Your comment on realism is noted. The world is full of skeptics and there is some satisfaction in proving them wrong but I do this as a hobby and building a 13m boat is beyond my allowance for this hobby at the moment. I expect a detailed design for 13m cruiser with only solar could be done for around AUD12k if anyone wanted it. I have not got into all the bits for a turbine yet. Believe it or not there are no commercial maximum power point tracking turbine controllers for small turbines. So still technology gaps.

Rick W
#72
01-24-2010, 10:24 PM
 Willallison Senior Member Join Date: Oct 2001 Rep: 2366 Posts: 3,562 Location: Australia
I think you need to define just what you mean here by cruiser. In the current context, one man's cruiser is another man's coffin..... A boat that simply a longer version of the 'red boat' would certainly conform to many's idea of the latter!
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Will
Imaginocean Yacht Design
Logic will get you from A to B... Imaginocean will take you everywhere else...
www.imaginocean.net
#73
01-24-2010, 10:42 PM
 Guest625101138 Previous Member Join Date: Jan 2007 Rep: 0 Posts: 0
Quote:
 Originally Posted by Willallison I think you need to define just what you mean here by cruiser. In the current context, one man's cruiser is another man's coffin..... A boat that simply a longer version of the 'red boat' would certainly conform to many's idea of the latter!
It is a scaled version in ALL dimensions and slight larger dimension in height than straight scale to get 2m head room. It would have similar accommodation to a 10m light to moderate displacement yacht. It would have form stability better than most 3m wide planing hulls. Power is an order of magnitude higher than what can be achieved with human power.

I guess another man's cruiser is a noisy, smelly gas belching tub to yet another.

Rick W
#74
01-24-2010, 11:12 PM
 Willallison Senior Member Join Date: Oct 2001 Rep: 2366 Posts: 3,562 Location: Australia
Quote:
 Originally Posted by Rick Willoughby I guess another man's cruiser is a noisy, smelly gas belching tub to yet another. Rick W

Ok - so you're not envisaging Mum, Dad and the kids all sitting in a row to eat, sleep and...well...the other thing....

Some proper preliminary calculations should prove interesting....
__________________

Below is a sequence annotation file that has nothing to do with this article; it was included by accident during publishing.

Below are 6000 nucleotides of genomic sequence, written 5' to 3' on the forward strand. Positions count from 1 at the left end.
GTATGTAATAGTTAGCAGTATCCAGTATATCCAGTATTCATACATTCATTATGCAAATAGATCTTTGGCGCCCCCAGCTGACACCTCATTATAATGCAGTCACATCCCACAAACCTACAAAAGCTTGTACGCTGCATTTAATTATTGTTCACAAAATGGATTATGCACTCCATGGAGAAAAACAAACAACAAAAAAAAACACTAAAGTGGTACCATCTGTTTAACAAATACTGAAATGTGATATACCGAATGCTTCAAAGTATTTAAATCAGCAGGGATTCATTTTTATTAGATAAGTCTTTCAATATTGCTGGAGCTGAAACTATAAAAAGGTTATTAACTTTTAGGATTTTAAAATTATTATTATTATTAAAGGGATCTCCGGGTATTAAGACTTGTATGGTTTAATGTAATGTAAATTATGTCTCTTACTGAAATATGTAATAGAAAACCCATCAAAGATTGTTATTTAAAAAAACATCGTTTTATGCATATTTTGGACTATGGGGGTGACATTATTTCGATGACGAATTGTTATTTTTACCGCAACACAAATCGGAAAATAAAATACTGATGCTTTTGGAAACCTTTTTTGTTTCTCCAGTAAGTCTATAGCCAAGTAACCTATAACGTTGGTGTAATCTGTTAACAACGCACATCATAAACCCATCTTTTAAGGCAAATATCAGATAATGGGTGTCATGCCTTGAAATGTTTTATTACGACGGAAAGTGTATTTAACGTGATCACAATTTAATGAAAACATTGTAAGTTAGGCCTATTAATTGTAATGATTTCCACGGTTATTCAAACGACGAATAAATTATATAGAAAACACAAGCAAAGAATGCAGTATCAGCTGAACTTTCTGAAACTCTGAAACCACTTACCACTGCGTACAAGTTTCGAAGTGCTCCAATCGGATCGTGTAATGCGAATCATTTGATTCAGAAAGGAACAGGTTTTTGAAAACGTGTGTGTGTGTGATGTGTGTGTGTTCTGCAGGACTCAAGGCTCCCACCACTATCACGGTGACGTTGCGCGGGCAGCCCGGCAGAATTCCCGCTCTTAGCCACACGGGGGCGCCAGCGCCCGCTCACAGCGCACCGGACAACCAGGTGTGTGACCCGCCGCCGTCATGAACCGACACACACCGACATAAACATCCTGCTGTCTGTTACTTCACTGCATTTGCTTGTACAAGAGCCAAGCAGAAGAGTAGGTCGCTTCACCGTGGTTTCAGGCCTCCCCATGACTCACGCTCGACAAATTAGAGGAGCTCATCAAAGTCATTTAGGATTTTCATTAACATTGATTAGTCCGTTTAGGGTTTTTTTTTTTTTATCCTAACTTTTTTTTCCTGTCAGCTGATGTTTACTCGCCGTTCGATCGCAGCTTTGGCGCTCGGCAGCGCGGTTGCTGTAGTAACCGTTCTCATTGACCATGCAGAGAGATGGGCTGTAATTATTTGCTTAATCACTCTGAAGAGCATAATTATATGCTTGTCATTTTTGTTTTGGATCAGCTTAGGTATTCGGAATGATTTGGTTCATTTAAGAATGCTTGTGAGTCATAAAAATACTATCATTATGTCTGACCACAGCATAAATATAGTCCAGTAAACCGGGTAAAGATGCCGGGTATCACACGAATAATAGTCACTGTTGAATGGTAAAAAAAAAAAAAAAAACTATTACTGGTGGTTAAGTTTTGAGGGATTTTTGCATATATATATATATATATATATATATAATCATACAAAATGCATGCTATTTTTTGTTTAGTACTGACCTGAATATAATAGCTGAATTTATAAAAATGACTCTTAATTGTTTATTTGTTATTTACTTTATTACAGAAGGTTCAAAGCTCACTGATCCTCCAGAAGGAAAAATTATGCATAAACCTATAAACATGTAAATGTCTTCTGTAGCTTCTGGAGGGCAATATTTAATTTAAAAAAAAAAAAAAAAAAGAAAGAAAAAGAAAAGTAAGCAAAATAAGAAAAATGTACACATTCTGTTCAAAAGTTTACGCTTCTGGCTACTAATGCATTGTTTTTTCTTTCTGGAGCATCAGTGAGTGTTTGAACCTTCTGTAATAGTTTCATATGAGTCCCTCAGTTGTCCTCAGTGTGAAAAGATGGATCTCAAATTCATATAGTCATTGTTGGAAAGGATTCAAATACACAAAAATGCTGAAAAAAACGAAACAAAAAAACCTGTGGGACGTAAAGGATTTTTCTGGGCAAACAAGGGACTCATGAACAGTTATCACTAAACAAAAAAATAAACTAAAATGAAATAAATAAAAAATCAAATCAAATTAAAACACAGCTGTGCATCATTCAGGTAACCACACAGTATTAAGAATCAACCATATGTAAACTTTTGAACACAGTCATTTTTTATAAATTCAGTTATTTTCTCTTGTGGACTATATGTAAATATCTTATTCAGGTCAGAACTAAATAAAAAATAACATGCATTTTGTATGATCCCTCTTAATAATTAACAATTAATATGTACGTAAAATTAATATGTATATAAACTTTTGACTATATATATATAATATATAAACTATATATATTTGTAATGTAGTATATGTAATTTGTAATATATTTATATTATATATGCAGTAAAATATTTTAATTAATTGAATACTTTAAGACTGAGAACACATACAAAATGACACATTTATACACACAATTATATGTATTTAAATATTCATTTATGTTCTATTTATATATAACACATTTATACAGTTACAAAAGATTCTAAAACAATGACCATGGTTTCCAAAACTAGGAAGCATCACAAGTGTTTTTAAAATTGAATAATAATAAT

Will
Imaginocean Yacht Design
Logic will get you from A to B... Imaginocean will take you everywhere else...
www.imaginocean.net
#75
01-24-2010, 11:12 PM
 Marco1 That's lunch right there Join Date: Oct 2009 Rep: 240 Posts: 136 Location: Sydney
Quote:
 Originally Posted by Rick Willoughby I have been putting my ideas for a coastal cruiser into a viewable format. An image is attached. It is at an early stage of development. Length is 14.7m, overall beam is 1.6m, WL beam 1.14m and displacement 1t. It has a 1.2kW wind turbine and 5 X 200W solar panels. There is 9600Wh of battery storage, I am planning on a 48V system that will give peak output of 4.74kW. This should give maximum speed of 12.4kts. Daytime cruising using storage, wind and solar should be at 10kts requiring 2.3kW. Overnight cruising using wind and solar for running and charging through the day and batteries at night requires 1.15kW to do 8kts. There is enough accommodation for two people overnight and will be roomy enough for four during day cruises. Performance calcs are based on two on board. It seems a practical concept. Should take about AUD25k to build and equip it. The hull is in three pieces so this will make it easy to transport and reduces the area needed to build it in. Any comments on experience with large solar panels, deep cycle batteries and small wind turbines will be appreciated. Rick W.
Rick, on the topic of turbine to generate electricty... I am sure you are aware that the wind energy required to turn the turbine is much more than the energy produced or you would have the perpetual motion machine.
Your turbine can only capture the force of the wind in the little circle occupied by the blades, yet the vessel will catch the force of the wind on all it's body...including the turbine who transmits the unused force component of the wind onto the boat. There is no way that the little electricty generated by the turbine can compensate, let alone give a positive balance of energy when going against a head wind.
So your tubine will only work if you have wind in the same direction of travel or close to it and will need to be shut down and yet its structure will still work against you if you are navigating into the wind. The only way you can have a wind turbine on a boat is if you could fold its structure completely down and away when the wind is not favourable and put it up when winds are with you, much like a sail.
Your turbine will work for you when at anchor like the solar panels but not as well underway.

I don't have the time nor the know how to challenge or support your calculations on solar panels, but I remember a time I was interested in solar cars conversions and my first thought was for a commuter car to go to work and back and sitting in a carpark in the sun to recharge. However my idea was short lived when I realised that the whole day in the sun for a car covered in solar panels would have given me power for something like 20K. Better than nothing but not worth the expense. I hope your figures are better than that.